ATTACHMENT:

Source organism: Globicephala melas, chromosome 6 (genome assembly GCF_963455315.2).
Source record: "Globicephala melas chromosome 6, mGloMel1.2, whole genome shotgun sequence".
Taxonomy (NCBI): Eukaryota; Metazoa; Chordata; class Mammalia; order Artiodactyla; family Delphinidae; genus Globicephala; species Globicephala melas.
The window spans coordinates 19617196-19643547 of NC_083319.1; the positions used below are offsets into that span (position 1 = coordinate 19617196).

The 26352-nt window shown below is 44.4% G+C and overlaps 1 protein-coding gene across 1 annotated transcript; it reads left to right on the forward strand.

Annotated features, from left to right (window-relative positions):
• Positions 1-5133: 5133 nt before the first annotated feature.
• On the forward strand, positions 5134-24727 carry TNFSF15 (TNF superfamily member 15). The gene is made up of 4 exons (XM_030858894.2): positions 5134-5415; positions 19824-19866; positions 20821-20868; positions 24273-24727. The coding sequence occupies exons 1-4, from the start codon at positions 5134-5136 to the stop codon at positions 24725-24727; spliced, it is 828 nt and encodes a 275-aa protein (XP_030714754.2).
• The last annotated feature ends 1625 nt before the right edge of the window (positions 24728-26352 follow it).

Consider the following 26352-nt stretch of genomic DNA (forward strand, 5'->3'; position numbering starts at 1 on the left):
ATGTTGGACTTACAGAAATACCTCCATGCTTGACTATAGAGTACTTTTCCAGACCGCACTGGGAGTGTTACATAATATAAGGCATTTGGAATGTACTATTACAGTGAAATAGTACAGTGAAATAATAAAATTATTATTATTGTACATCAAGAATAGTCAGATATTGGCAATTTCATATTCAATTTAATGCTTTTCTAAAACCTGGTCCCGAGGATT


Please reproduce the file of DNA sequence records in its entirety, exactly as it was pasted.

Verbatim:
Source organism: Globicephala melas, chromosome 6 (genome assembly GCF_963455315.2).
Source record: "Globicephala melas chromosome 6, mGloMel1.2, whole genome shotgun sequence".
Taxonomy (NCBI): Eukaryota; Metazoa; Chordata; class Mammalia; order Artiodactyla; family Delphinidae; genus Globicephala; species Globicephala melas.
The window spans coordinates 19617196-19643547 of NC_083319.1; the positions used below are offsets into that span (position 1 = coordinate 19617196).

The 26352-nt window shown below is 44.4% G+C and overlaps 1 protein-coding gene across 1 annotated transcript; it reads left to right on the forward strand.

Annotated features, from left to right (window-relative positions):
• Positions 1-5133: 5133 nt before the first annotated feature.
• On the forward strand, positions 5134-24727 carry TNFSF15 (TNF superfamily member 15). The gene is made up of 4 exons (XM_030858894.2): positions 5134-5415; positions 19824-19866; positions 20821-20868; positions 24273-24727. The coding sequence occupies exons 1-4, from the start codon at positions 5134-5136 to the stop codon at positions 24725-24727; spliced, it is 828 nt and encodes a 275-aa protein (XP_030714754.2).
• The last annotated feature ends 1625 nt before the right edge of the window (positions 24728-26352 follow it).

Consider the following 26352-nt stretch of genomic DNA (forward strand, 5'->3'; position numbering starts at 1 on the left):
ATGTTGGACTTACAGAAATACCTCCATGCTTGACTATAGAGTACTTTTCCAGACCGCACTGGGAGTGTTACATAATATAAGGCATTTGGAATGTACTATTACAGTGAAATAGTACAGTGAAATAATAAAATTATTATTATTGTACATCAAGAATAGTCAGATATTGGCAATTTCATATTCAATTTAATGCTTTTCTAAAACCTGGTCCCGAGGATT